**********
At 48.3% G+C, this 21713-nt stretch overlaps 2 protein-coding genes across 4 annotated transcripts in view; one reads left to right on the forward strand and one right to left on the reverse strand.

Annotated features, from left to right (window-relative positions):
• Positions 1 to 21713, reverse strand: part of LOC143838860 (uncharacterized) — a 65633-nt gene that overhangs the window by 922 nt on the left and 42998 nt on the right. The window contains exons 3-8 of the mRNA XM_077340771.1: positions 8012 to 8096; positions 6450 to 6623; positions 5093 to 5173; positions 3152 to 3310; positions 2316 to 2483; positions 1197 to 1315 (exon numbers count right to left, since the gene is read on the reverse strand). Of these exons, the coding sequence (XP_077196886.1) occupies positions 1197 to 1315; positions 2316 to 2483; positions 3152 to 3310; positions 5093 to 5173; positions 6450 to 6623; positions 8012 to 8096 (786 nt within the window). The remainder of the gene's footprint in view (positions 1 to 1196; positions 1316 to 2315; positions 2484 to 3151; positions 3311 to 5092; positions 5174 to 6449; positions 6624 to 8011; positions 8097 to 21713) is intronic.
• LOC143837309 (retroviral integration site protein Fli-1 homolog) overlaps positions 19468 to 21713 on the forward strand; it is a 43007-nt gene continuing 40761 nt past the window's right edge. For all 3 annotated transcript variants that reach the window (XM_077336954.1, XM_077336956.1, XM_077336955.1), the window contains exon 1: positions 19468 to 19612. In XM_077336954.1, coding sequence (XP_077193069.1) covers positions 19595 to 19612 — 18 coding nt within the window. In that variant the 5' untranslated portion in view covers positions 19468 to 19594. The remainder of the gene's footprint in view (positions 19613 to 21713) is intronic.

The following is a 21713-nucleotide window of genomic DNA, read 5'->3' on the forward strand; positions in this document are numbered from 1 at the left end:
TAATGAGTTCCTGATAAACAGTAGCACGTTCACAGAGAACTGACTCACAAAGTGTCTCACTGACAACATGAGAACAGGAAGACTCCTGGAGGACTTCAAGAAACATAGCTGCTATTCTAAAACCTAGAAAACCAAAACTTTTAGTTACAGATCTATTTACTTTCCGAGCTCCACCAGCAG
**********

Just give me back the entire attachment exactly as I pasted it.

At 48.3% G+C, this 21713-nt stretch overlaps 2 protein-coding genes across 4 annotated transcripts in view; one reads left to right on the forward strand and one right to left on the reverse strand.

Annotated features, from left to right (window-relative positions):
• Positions 1 to 21713, reverse strand: part of LOC143838860 (uncharacterized) — a 65633-nt gene that overhangs the window by 922 nt on the left and 42998 nt on the right. The window contains exons 3-8 of the mRNA XM_077340771.1: positions 8012 to 8096; positions 6450 to 6623; positions 5093 to 5173; positions 3152 to 3310; positions 2316 to 2483; positions 1197 to 1315 (exon numbers count right to left, since the gene is read on the reverse strand). Of these exons, the coding sequence (XP_077196886.1) occupies positions 1197 to 1315; positions 2316 to 2483; positions 3152 to 3310; positions 5093 to 5173; positions 6450 to 6623; positions 8012 to 8096 (786 nt within the window). The remainder of the gene's footprint in view (positions 1 to 1196; positions 1316 to 2315; positions 2484 to 3151; positions 3311 to 5092; positions 5174 to 6449; positions 6624 to 8011; positions 8097 to 21713) is intronic.
• LOC143837309 (retroviral integration site protein Fli-1 homolog) overlaps positions 19468 to 21713 on the forward strand; it is a 43007-nt gene continuing 40761 nt past the window's right edge. For all 3 annotated transcript variants that reach the window (XM_077336954.1, XM_077336956.1, XM_077336955.1), the window contains exon 1: positions 19468 to 19612. In XM_077336954.1, coding sequence (XP_077193069.1) covers positions 19595 to 19612 — 18 coding nt within the window. In that variant the 5' untranslated portion in view covers positions 19468 to 19594. The remainder of the gene's footprint in view (positions 19613 to 21713) is intronic.

The following is a 21713-nucleotide window of genomic DNA, read 5'->3' on the forward strand; positions in this document are numbered from 1 at the left end:
TAATGAGTTCCTGATAAACAGTAGCACGTTCACAGAGAACTGACTCACAAAGTGTCTCACTGACAACATGAGAACAGGAAGACTCCTGGAGGACTTCAAGAAACATAGCTGCTATTCTAAAACCTAGAAAACCAAAACTTTTAGTTACAGATCTATTTACTTTCCGAGCTCCACCAGCAG